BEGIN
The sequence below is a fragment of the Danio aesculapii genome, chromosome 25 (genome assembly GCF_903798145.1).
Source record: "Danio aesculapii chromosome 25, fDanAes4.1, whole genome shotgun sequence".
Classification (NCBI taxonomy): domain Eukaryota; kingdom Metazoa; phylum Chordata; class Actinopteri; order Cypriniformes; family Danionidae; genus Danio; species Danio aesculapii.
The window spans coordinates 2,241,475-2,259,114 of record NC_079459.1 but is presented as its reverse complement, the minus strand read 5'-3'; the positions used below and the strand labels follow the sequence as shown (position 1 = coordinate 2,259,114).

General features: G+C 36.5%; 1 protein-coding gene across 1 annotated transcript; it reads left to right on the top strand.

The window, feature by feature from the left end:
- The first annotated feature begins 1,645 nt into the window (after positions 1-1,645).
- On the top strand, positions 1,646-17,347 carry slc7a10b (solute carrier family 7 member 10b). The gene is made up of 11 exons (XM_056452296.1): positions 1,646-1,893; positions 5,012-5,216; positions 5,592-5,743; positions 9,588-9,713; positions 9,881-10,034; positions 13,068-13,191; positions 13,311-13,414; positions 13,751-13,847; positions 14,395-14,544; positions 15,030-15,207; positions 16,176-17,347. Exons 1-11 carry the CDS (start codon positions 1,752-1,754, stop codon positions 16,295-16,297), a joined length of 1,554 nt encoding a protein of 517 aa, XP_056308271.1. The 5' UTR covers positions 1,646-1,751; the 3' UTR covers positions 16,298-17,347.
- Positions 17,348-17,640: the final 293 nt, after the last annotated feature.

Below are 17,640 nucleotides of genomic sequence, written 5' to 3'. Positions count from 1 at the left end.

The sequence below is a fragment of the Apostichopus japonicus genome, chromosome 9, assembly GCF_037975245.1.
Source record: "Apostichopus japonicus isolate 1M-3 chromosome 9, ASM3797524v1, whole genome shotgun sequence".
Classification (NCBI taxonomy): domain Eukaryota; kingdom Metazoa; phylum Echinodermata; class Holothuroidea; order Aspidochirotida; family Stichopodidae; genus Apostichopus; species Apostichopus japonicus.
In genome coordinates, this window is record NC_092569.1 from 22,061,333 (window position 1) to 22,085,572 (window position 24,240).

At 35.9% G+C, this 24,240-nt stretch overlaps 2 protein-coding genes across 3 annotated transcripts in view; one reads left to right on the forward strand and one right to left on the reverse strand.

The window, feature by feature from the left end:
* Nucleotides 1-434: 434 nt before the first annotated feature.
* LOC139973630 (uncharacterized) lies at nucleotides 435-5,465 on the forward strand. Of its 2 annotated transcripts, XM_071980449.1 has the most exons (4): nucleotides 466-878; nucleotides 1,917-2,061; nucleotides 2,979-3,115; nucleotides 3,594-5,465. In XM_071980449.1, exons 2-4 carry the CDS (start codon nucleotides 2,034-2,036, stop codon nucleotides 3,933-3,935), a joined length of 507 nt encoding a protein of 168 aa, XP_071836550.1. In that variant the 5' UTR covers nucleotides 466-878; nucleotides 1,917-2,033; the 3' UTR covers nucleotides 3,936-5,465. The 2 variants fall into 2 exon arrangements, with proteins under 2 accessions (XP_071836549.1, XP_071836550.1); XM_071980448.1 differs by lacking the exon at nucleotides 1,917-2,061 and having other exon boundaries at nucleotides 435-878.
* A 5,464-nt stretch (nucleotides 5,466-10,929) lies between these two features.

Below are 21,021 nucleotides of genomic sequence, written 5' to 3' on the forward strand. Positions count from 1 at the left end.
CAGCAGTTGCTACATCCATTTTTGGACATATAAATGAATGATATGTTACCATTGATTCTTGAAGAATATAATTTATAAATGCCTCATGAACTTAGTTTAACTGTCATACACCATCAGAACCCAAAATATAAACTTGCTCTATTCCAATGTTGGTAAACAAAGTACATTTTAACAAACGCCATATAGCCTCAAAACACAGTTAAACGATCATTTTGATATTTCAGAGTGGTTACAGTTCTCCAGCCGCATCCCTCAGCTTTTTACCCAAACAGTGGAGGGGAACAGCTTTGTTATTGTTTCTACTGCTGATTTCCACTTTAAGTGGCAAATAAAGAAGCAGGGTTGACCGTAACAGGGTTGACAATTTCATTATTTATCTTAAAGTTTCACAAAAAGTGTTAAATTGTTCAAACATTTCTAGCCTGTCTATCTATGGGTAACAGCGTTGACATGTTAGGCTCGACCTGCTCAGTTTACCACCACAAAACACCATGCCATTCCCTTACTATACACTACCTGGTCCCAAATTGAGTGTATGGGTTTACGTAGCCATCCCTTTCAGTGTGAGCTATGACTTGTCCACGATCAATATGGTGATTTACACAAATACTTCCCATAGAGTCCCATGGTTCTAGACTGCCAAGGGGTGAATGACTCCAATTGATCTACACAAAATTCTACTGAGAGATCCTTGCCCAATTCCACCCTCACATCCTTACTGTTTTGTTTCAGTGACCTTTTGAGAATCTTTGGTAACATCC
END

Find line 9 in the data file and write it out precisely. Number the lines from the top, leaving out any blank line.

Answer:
- Positions 17,348-17,640: the final 293 nt, after the last annotated feature.